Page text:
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  3. I haven't said anything but I'm actually joining this Shirley Jackson week! I've been reading the Lottery short story collection, so I just read the Daemon Lover story a couple of days ago. It's very interesting what you said about imagining a male protagonist in the same situation instead. SJ is so good at building the mounting tension/anxiety in all her stories, I'm really amazed. I've read the Lottery a long time ago, was really impressed, and had been meaning to read more of her works. This mini event is a great prompting. Thanks to all co-hosts :)

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    1. Good to hear you're joining us, Mee! I need to read the whole of that collection - I've greatly enjoyed every story that I've read, but I've yet to read the whole thing back to back.

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  4. Oh, it IS interesting to think what this story would look like if the protagonist were a man -- even a gay man, honestly! I think my mind would still jump to, Well something must have happened, rather than, He's been abandoned, poor thing.

    I know you're not supposed to think about the authors' lives when you're analyzing stories, but God do I think about Shirley Jackson when I'm reading her stories. All her women are so caged, if not physically then by expectation. It's so furious and despairing, always. I love her.

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    1. "It's so furious and despairing, always." YEEEES, a thousand times this!

      I don't actually know much about her life, but between you and Celine I'm intrigued (even though it sounds super upsetting).

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  5. I haven't read this story, but it as an awesome review. And thank you, thank you, thank you for linking to Briallen Hopper's piece on Bolick's Spinster book. It is exactly the kind of reflection on spinsterhood that I've been looking for. I had fortunately been warned off early from Bolick's book, and didn't read it. Hopper just really gets it. These lines were my favorite from Hopper's piece: "all too often female independence without the approval-stamp of male desire is seen as a source of shame, and is blamed on the spinster’s supposed spiritual or sexual frigidity, and/or her ugly or invisible body. Spinsterhood is commonly interpreted as a symptom of a guarded soul and hardened heart."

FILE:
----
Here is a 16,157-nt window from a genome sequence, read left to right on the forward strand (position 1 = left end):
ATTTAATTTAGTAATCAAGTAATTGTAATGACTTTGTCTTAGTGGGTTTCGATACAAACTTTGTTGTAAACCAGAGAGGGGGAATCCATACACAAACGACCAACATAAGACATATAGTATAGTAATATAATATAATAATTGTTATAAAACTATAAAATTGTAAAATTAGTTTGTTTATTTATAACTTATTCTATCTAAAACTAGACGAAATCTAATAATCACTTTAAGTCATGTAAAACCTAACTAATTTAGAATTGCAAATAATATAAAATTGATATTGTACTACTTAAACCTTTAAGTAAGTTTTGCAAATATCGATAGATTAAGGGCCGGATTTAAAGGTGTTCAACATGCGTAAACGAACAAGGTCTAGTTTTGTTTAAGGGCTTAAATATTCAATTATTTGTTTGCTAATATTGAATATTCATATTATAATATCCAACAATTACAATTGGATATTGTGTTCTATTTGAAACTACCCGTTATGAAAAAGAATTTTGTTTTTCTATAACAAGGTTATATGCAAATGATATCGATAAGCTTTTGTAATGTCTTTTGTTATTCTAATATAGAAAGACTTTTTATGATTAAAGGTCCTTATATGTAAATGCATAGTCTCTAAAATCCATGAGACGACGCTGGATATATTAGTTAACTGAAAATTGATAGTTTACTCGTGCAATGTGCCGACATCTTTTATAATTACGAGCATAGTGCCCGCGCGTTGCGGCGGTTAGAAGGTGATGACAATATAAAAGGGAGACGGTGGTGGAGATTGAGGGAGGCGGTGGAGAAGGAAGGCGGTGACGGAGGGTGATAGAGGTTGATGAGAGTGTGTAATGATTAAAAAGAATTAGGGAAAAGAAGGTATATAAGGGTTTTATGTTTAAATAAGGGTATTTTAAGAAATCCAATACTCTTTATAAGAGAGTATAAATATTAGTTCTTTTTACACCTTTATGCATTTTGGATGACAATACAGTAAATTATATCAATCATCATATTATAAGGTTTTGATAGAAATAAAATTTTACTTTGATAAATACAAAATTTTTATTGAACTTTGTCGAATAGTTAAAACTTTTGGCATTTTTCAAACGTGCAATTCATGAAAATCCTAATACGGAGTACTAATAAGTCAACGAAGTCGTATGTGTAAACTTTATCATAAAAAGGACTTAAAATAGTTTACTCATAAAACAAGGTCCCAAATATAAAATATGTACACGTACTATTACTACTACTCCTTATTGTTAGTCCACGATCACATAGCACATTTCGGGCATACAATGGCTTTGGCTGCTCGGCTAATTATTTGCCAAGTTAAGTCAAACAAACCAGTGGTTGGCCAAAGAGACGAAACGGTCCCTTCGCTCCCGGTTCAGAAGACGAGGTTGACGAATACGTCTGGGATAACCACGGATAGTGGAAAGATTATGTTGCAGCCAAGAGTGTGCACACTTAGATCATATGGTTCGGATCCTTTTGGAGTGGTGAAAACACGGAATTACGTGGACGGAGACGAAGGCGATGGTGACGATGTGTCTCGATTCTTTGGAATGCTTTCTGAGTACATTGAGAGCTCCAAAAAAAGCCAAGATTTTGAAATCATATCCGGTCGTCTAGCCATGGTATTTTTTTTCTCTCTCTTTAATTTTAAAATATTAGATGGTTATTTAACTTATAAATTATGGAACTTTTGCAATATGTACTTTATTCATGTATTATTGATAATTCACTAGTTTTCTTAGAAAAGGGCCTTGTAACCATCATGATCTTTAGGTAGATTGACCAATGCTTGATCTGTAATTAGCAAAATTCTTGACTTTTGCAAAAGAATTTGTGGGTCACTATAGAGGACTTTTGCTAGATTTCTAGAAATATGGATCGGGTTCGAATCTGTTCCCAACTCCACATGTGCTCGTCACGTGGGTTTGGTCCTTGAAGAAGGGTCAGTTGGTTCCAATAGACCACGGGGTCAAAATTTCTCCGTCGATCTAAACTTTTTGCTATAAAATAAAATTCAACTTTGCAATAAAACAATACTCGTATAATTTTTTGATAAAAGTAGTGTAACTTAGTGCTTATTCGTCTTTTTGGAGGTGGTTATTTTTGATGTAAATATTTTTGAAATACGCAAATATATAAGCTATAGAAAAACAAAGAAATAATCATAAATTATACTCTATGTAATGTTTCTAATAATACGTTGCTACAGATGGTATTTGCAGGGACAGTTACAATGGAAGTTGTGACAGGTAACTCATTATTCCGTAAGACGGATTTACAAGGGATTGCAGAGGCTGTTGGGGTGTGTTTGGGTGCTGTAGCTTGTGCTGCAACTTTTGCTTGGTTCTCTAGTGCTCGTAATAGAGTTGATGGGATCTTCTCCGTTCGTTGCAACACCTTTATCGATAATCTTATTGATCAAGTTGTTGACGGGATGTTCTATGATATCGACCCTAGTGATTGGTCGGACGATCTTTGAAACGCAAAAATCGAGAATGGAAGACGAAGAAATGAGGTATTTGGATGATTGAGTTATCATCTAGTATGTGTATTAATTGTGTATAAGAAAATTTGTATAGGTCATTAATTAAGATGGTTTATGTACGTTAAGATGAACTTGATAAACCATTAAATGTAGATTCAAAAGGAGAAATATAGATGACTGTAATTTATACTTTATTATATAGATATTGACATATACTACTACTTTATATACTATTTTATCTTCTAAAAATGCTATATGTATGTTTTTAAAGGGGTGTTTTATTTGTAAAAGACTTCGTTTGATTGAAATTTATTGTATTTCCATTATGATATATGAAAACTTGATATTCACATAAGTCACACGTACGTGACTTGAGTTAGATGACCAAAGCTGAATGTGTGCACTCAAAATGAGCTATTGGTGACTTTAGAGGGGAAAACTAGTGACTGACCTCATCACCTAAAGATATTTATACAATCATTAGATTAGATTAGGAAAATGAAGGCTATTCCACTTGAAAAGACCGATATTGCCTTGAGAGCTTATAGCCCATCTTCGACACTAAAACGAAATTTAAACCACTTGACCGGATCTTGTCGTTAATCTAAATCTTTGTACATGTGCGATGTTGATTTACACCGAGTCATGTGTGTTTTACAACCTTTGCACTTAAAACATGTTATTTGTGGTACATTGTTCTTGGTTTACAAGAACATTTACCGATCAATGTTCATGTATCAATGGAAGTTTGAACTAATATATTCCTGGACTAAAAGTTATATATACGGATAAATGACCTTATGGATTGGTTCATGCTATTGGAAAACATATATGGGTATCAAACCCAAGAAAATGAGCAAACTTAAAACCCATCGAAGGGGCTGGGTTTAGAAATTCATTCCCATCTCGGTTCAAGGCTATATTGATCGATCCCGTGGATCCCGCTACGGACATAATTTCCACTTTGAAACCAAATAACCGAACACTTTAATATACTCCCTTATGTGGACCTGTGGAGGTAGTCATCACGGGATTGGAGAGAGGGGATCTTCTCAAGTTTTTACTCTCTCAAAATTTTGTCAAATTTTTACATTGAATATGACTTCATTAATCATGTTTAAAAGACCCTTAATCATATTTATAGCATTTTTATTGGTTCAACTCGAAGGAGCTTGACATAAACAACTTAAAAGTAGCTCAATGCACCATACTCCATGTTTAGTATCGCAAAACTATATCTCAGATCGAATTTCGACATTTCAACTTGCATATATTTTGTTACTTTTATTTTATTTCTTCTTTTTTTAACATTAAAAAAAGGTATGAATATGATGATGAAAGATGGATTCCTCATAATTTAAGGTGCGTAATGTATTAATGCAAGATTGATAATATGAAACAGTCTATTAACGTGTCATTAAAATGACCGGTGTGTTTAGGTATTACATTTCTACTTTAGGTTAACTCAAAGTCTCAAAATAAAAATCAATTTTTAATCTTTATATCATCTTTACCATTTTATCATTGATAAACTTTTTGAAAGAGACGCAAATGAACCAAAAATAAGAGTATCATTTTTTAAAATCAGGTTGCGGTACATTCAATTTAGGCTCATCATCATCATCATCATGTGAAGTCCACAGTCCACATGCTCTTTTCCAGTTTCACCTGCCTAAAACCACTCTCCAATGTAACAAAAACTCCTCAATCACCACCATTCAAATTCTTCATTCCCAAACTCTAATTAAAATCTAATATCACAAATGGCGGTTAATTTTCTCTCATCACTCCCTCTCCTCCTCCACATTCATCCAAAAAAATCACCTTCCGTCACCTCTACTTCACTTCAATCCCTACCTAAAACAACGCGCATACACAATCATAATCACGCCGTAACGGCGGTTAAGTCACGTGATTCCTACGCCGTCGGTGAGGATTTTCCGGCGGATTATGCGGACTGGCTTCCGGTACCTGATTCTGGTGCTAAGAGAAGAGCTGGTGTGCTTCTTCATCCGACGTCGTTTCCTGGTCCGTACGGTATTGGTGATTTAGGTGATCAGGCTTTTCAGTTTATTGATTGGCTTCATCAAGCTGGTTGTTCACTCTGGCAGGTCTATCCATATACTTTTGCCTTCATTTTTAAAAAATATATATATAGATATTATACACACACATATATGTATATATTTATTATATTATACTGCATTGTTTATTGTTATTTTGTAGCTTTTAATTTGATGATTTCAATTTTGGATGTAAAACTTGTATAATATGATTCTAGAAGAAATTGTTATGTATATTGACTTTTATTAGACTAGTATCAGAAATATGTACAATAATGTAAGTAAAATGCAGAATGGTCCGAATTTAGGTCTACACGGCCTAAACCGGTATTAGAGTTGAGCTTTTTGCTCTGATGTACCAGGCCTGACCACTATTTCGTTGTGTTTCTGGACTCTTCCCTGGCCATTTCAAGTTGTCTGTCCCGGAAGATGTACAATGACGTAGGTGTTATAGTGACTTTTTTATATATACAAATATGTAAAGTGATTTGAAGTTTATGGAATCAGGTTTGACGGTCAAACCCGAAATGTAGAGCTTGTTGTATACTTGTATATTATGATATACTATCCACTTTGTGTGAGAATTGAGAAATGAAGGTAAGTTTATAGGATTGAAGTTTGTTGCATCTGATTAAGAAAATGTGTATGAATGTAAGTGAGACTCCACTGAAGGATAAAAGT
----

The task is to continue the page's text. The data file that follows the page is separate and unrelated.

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    1. You're welcome! I found it on Twitter via Sarah McCarry (amazing writer) and I'll usually read anything she points to. Then I realised I'd read other Briallen Hopper pieces before and really enjoyed them - she's someone whose writing I definitely want to follow.

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  6. Great post Ana. This sounds like another fascinating and sinister book I must read. It has been too long since I read my last Jackson novel.

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  7. Fantastic review. I don't know why I keep postponing reading Shirley Jackson.

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  8. I haven't read enough Jackson to know—does she often use allusions to build horror in her work? It's silly. I always feel like yeah, I know Shirley Jackson, but I've only read We Have Always Lived in the Castle and The Lottery. She always seemed so self-contained to me as a writer.

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    1. No, you're right - I think this one's an exception. I was surprised when I found out a) that there was a folk ballad and b) that there was a clear connection in the man's name, because that's not something I expected to find in her work. She uses it to great effect here, though (even if, as I was telling Teresa above, my default position here is to resist casting doubts on the protagonist).

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  9. I need to read more Jackson.

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  10. This post set me off in so many excellent directions, not the least of which were Hopper's and Kipnis's pieces on Spinster. Thanks so much! And, of course, the Jackson sounds excellent. I've only read Hill House and Castle, so I'd like to read more.

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  11. I'm great fan of Shirley Jackson's writing. The Daemon Lover flows leading you until you realize there is no Jamie Harris. Then your mind suddenly says aha! I get it. Though only a short story its still very well written. The Lottery had the same effect on me.

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Thank you so much for taking the time to comment - interaction is one of my favourite things about blogging and a huge part of what keeps me going.